Absurd examples are easy to find. At one American university in Pennsylvania, a recent "speech code" was instituted that uses a form of Newspeak jargon to warn against free thought. Faculty and students are told to avoid "unconscious attitudes towards individuals which surface through the use of discriminatory semantics". In other words, they must learn to banish ideas they didn't even know they had.
So how did a crusty Englishman who was born 100 years ago, and who died in 1950, see all these horrors coming our way? Was he simply gifted with incredible foresight?
If anything, his genius was inspired by hindsight. As his old friend Cyril Connolly liked to joke, Orwell was a revolutionary in love with 1910. He was fascinated by anything obsolete or eccentric and was always keen to celebrate useless facts, trivial hobbies and quaint pastimes.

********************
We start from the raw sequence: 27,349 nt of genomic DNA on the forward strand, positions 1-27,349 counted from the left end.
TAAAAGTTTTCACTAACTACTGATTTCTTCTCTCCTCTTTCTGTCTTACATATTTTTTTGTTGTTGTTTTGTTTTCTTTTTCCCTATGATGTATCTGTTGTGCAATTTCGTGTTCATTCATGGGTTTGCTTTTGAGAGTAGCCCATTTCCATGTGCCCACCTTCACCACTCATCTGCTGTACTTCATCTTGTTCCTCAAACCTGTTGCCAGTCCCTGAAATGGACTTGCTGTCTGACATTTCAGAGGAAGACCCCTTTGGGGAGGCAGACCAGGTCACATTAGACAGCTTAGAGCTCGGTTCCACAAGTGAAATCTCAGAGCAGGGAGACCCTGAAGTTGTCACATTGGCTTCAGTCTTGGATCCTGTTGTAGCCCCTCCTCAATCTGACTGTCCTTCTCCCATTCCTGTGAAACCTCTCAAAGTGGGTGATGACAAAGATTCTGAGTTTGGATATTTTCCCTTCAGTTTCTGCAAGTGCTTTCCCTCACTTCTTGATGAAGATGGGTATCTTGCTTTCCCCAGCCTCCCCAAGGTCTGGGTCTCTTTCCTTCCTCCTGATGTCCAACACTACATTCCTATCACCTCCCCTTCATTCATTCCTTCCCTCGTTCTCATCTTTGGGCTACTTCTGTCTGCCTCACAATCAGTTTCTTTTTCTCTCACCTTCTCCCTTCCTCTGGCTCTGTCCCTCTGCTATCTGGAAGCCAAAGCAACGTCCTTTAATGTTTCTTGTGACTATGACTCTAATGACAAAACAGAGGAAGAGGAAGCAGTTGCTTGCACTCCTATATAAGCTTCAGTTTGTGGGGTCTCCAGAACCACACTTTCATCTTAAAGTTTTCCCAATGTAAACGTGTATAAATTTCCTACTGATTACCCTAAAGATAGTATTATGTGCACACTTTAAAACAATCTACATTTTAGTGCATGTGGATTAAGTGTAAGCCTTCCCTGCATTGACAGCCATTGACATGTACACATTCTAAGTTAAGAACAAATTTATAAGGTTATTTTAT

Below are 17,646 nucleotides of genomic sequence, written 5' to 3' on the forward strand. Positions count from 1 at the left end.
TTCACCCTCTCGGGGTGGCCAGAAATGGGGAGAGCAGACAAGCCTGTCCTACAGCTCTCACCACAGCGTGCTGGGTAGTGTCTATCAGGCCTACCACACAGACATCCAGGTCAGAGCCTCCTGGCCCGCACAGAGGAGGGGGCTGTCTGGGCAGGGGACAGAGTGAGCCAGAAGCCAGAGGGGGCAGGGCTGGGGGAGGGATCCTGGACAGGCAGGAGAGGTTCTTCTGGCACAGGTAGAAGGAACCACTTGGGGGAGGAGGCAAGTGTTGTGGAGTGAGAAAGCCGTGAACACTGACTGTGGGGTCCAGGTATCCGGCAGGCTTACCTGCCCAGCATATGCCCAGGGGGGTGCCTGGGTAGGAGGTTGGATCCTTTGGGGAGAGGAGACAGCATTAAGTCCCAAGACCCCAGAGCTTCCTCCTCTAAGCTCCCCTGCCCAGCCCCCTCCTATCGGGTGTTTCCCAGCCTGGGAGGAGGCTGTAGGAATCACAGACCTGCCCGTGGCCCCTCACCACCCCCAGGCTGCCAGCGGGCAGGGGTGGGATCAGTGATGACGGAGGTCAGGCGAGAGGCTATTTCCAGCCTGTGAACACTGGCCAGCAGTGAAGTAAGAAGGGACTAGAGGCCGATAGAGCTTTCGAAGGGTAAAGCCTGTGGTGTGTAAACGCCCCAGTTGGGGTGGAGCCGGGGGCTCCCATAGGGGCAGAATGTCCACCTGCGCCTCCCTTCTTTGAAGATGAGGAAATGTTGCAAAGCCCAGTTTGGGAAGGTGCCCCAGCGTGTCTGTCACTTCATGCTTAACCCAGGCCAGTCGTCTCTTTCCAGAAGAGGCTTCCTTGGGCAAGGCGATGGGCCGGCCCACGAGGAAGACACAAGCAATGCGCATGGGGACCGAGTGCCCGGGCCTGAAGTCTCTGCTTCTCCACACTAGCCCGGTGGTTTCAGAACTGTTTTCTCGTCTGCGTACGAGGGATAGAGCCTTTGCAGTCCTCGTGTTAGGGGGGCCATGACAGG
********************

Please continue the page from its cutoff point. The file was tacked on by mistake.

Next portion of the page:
At the height of the Second World War - when Britain's future was darkest - he took time to write a long essay analysing the appeal of seaside postcards featuring rude pictures and comic captions. He loved their low humour and kept a small collection of them in a drawer at home, along with old copies of boys' weekly magazines.
Orwell has a reputation as a serious intellectual who wrote about complex political questions, but he was just as happy - if not more so - to indulge in long discussions about making tea, rolling his own cigarettes, reading murder mysteries or planting trees and rose bushes. Unlike many modern intellectuals, he liked working with his hands as well as his mind. He kept a goat and chickens, built his own furniture and knew how to kill snakes.